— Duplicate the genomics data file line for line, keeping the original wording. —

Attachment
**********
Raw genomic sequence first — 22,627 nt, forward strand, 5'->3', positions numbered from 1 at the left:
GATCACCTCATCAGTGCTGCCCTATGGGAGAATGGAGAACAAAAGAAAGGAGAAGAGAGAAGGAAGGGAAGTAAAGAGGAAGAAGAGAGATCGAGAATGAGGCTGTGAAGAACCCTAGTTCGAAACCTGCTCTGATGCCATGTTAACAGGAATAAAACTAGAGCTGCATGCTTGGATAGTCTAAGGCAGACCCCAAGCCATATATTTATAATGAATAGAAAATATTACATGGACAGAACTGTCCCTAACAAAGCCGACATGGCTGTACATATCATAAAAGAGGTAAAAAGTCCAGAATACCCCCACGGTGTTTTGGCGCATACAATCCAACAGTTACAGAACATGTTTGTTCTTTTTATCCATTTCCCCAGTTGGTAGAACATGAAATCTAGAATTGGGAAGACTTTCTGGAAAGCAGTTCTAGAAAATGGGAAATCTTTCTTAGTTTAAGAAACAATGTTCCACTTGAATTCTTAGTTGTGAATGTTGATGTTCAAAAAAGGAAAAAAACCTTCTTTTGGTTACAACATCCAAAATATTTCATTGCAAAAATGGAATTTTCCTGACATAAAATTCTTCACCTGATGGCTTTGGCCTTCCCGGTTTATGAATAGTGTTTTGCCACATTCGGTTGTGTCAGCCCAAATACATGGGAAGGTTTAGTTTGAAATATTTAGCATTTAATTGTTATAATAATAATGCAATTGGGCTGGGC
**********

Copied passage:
Raw genomic sequence first — 22,627 nt, forward strand, 5'->3', positions numbered from 1 at the left:
GATCACCTCATCAGTGCTGCCCTATGGGAGAATGGAGAACAAAAGAAAGGAGAAGAGAGAAGGAAGGGAAGTAAAGAGGAAGAAGAGAGATCGAGAATGAGGCTGTGAAGAACCCTAGTTCGAAACCTGCTCTGATGCCATGTTAACAGGAATAAAACTAGAGCTGCATGCTTGGATAGTCTAAGGCAGACCCCAAGCCATATATTTATAATGAATAGAAAATATTACATGGACAGAACTGTCCCTAACAAAGCCGACATGGCTGTACATATCATAAAAGAGGTAAAAAGTCCAGAATACCCCCACGGTGTTTTGGCGCATACAATCCAACAGTTACAGAACATGTTTGTTCTTTTTATCCATTTCCCCAGTTGGTAGAACATGAAATCTAGAATTGGGAAGACTTTCTGGAAAGCAGTTCTAGAAAATGGGAAATCTTTCTTAGTTTAAGAAACAATGTTCCACTTGAATTCTTAGTTGTGAATGTTGATGTTCAAAAAAGGAAAAAAACCTTCTTTTGGTTACAACATCCAAAATATTTCATTGCAAAAATGGAATTTTCCTGACATAAAATTCTTCACCTGATGGCTTTGGCCTTCCCGGTTTATGAATAGTGTTTTGCCACATTCGGTTGTGTCAGCCCAAATACATGGGAAGGTTTAGTTTGAAATATTTAGCATTTAATTGTTATAATAATAATGCAATTGGGCTGGGC